The last day of KentPresents Ideas Festival 2018—a meeting I went to in Connecticut last week—was a great sendoff. (See earlier reports of Day 1 and Day 2). The schedule is here, and I learned earlier in the meeting that the presenter at the first talk, Robert Lang, was a reader of this website (we had a long talk at the speaker’s dinner the first night). What I didn’t know was that he’s also one of the world’s great origami artists, and his talk, a Q&A with biologist Harold Varmus, was called “Origami: The Art and Science from a Master.” (Lang will take commissions; his website, with many fantastic creations, is here.)
Lang (left) and Varmus in conversation.
Robert showed slides of many of his creations, nearly all made with a single sheet of paper. These days origami artists often use math and computers to design the folding pattern (Robert was a physicist before he realized he could make a living from his beloved hobby), but there’s always an element that can’t be preplanned. Here are some of his works.
Praying mantises (in copulo, I think):
A lovely owl (look at those feet!). Robert goes to Japan to teach people origami; he says that the art was slow to gain acceptance because it started as a pastime for children.
A really hard one: an organist. I’m not sure if this is one piece of paper or more.
This cactus is from a single sheet of paper, and Robert said it was the hardest origami he ever folded. He had it sitting around for eight years as he couldn’t be arsed to keep folding all the spines:
Lang told me that one of the hardest animals to fold is a cat, as it’s hard to capture the essence of the beast in paper. D*gs, in contrast, are dead easy. (See a Lang cat here.)
Here’s a short video from Lang’s website:
As for the science, Lang has used his skills in unexpected ways, for example helping experts design space telescopes that could fold and unfold properly:
. . . and to design a portable kayak that fits in a backpack:
He even showed how one could fold DNA itself (using a method I can’t remember, but the reference is here) into funny shapes:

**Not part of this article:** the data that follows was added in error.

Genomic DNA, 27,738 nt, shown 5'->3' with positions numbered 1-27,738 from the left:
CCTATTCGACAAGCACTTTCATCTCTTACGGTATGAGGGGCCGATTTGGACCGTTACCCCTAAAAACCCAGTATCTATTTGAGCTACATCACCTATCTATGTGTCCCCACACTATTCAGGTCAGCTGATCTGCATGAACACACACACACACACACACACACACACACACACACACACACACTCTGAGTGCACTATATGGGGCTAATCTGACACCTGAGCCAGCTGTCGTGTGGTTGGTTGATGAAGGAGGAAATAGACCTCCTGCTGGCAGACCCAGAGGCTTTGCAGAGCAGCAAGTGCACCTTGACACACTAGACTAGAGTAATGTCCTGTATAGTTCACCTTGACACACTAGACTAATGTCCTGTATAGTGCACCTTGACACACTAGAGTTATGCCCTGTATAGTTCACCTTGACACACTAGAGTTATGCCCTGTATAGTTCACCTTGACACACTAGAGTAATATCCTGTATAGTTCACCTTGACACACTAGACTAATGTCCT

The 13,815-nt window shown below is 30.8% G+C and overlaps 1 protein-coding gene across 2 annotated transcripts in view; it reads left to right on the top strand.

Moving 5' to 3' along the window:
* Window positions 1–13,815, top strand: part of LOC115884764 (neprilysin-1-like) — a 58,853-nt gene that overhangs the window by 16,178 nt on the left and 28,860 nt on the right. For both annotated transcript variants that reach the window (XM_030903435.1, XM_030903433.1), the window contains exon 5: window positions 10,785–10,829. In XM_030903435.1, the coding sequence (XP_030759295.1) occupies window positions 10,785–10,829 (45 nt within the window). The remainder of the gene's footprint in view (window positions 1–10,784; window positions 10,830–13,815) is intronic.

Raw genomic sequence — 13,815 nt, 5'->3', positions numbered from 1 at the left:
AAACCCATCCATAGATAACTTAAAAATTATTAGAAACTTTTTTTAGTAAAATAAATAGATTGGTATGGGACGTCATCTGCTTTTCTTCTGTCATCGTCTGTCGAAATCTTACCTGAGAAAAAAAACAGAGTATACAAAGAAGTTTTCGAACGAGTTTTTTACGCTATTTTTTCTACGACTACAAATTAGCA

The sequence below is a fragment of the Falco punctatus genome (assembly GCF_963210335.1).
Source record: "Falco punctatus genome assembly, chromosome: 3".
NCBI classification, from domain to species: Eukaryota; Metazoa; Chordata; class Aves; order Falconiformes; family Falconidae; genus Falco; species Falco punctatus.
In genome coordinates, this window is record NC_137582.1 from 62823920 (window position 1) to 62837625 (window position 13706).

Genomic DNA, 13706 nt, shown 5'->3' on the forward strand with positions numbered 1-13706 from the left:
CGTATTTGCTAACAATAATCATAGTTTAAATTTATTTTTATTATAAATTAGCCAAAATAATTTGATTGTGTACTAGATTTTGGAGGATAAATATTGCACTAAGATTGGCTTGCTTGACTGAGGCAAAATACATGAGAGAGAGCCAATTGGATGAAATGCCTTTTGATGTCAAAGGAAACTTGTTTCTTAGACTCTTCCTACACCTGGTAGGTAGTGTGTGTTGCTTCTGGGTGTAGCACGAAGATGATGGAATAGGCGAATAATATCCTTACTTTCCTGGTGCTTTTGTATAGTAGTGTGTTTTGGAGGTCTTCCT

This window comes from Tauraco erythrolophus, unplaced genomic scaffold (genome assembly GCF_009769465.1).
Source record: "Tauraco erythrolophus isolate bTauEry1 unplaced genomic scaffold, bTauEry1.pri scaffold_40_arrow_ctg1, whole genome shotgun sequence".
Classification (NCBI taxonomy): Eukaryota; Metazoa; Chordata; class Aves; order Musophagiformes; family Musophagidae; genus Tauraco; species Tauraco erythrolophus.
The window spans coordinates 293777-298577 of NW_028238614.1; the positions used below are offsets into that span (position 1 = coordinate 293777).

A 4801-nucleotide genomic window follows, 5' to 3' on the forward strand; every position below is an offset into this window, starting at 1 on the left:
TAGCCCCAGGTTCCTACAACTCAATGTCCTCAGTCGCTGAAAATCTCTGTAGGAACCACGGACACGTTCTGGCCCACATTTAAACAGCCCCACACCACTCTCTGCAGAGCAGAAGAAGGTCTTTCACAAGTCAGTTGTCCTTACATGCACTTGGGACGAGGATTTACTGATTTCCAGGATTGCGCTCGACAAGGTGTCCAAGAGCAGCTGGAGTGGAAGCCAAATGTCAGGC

I missed some of the “North Korea versus the US” talk as I got caught up in a conversation when it had already started, but the discussion featured Nicholas Burns (former U.S. ambassador to NATO and Greece, now a professor at Harvard), Christopher Hill (former Ambassador to South Korea, Iraq, Poland and Macedonia), and David Sanger (chief Washington correspondent for the New York Times and a Pulitzer Prize winner). Hill doesn’t appear to be in the photo, but was apparently replaced, and I can’t recall who replaced him. Nor can I give many details of the talk, but it will be online. In the meantime, the slide behind the discussants paints a grim picture.
One of the best discussions I heard was “Wrongful convictions in the post-DNA era”, featuring Nina Morrison, Ekow Yankah, and Robert Jones. Yankah is a law professor at Cardozo and on the Board of the Innocence Project, an initiative that aims (with great success) at exonerating criminals who have been wrongly convicted. Morrison is the Project’s senior attorney, who has helped exonerate many innocent people, some on death row. Yankah and Morrison talked for about twenty minutes, and their indictment of the criminal justice system, where prosecutors often ignore exculpatory evidence and defendants, even if innocent, are urged to take plea bargains, was scathing. Many men have had 20 or 30 years cut out of their lives by such bargains, and a disproportionate number are black and can’t afford a lawyer. Overworked public defenders simply can’t give these cases proper attention. The result: imprisonment of the innocent, and racial injustice caused by poverty.
Morrison (right below, with Yankah on the left) had some gruesome tales about miscreant prosecutors, and it was a fascinating if sobering lesson about the flaws in our justice system:
They then introduced Robert Jones, one of their success stories. Jones was wrongfully convicted at age 19 (the prosecutor willfully withheld exonerating evidence), and was sentenced to life plus 121 years in Angola Penitentiary in Louisiana, one of America’s most horrible prisons. He served over 23 years—in the meantime getting his degree and acting as a jailhouse lawyer—before he was completely exonerated. There’s a civil suit filed in which Jones hopes to collect substantial remuneration for the lost years of his life, and perhaps establish a precedent (not yet existing) in which prosecutors can be made to ante up for engaging in habitual misconduct like withholding evidence on purpose.
As someone who once worked as an expert witness for the lawyers who founded the Innocence Project (I testified against government misuse of the statistics associated with DNA evidence), I was once again reminded at how tilted our justice system is. While there are honest prosecutors, many merely want to get a conviction, for district attorneys are judged on their ability to convict people for horrible crimes. Public defenders, on the other hand, simply need to show that there is reasonable doubt in a prosecutor’s case, and they almost never withhold evidence. I remember how often I had to go up against a prosecution who knew better but was determined to discredit me. They were interested not in justice but a conviction.
At any rate, Jones is on the right below, and gave heartbreaking testimony, sometimes in tears, at how he fought for exculpation and release (somebody else did the crimes of which he was accused). He’s now a judicial activist and speaker. And he got a standing ovation—the only one I witnessed during the whole three-day meeting: